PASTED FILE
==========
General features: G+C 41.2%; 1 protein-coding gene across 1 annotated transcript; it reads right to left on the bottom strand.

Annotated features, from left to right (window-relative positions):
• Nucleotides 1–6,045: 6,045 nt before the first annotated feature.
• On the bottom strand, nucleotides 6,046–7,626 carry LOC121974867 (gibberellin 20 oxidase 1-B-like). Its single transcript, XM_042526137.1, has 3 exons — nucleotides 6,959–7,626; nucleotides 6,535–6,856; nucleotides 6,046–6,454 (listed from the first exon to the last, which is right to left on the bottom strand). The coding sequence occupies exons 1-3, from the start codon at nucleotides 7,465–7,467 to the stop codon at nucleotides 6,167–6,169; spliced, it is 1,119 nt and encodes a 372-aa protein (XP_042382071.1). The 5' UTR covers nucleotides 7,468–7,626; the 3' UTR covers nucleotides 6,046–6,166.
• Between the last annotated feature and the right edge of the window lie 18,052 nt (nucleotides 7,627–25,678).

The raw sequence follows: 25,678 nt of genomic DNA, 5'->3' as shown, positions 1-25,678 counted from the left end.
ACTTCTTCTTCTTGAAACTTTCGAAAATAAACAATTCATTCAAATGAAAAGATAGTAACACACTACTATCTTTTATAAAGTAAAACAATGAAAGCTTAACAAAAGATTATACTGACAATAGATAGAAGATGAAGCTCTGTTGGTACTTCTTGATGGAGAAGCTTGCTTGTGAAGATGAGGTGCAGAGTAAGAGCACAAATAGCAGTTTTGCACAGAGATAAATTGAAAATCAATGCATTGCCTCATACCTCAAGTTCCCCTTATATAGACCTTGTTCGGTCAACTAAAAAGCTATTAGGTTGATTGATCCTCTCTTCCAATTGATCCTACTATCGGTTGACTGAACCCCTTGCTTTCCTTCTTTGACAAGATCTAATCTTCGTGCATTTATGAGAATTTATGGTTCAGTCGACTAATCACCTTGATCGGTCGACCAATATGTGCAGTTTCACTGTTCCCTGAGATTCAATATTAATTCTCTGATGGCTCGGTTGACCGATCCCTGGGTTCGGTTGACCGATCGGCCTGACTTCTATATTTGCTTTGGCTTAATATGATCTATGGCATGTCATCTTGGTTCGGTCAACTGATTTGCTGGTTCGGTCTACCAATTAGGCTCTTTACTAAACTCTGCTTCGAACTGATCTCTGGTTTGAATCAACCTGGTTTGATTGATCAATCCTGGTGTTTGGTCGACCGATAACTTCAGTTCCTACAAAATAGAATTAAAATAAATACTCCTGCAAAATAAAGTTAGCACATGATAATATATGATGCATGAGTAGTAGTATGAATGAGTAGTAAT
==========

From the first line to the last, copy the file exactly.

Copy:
General features: G+C 41.2%; 1 protein-coding gene across 1 annotated transcript; it reads right to left on the bottom strand.

Annotated features, from left to right (window-relative positions):
• Nucleotides 1–6,045: 6,045 nt before the first annotated feature.
• On the bottom strand, nucleotides 6,046–7,626 carry LOC121974867 (gibberellin 20 oxidase 1-B-like). Its single transcript, XM_042526137.1, has 3 exons — nucleotides 6,959–7,626; nucleotides 6,535–6,856; nucleotides 6,046–6,454 (listed from the first exon to the last, which is right to left on the bottom strand). The coding sequence occupies exons 1-3, from the start codon at nucleotides 7,465–7,467 to the stop codon at nucleotides 6,167–6,169; spliced, it is 1,119 nt and encodes a 372-aa protein (XP_042382071.1). The 5' UTR covers nucleotides 7,468–7,626; the 3' UTR covers nucleotides 6,046–6,166.
• Between the last annotated feature and the right edge of the window lie 18,052 nt (nucleotides 7,627–25,678).

The raw sequence follows: 25,678 nt of genomic DNA, 5'->3' as shown, positions 1-25,678 counted from the left end.
ACTTCTTCTTCTTGAAACTTTCGAAAATAAACAATTCATTCAAATGAAAAGATAGTAACACACTACTATCTTTTATAAAGTAAAACAATGAAAGCTTAACAAAAGATTATACTGACAATAGATAGAAGATGAAGCTCTGTTGGTACTTCTTGATGGAGAAGCTTGCTTGTGAAGATGAGGTGCAGAGTAAGAGCACAAATAGCAGTTTTGCACAGAGATAAATTGAAAATCAATGCATTGCCTCATACCTCAAGTTCCCCTTATATAGACCTTGTTCGGTCAACTAAAAAGCTATTAGGTTGATTGATCCTCTCTTCCAATTGATCCTACTATCGGTTGACTGAACCCCTTGCTTTCCTTCTTTGACAAGATCTAATCTTCGTGCATTTATGAGAATTTATGGTTCAGTCGACTAATCACCTTGATCGGTCGACCAATATGTGCAGTTTCACTGTTCCCTGAGATTCAATATTAATTCTCTGATGGCTCGGTTGACCGATCCCTGGGTTCGGTTGACCGATCGGCCTGACTTCTATATTTGCTTTGGCTTAATATGATCTATGGCATGTCATCTTGGTTCGGTCAACTGATTTGCTGGTTCGGTCTACCAATTAGGCTCTTTACTAAACTCTGCTTCGAACTGATCTCTGGTTTGAATCAACCTGGTTTGATTGATCAATCCTGGTGTTTGGTCGACCGATAACTTCAGTTCCTACAAAATAGAATTAAAATAAATACTCCTGCAAAATAAAGTTAGCACATGATAATATATGATGCATGAGTAGTAGTATGAATGAGTAGTAAT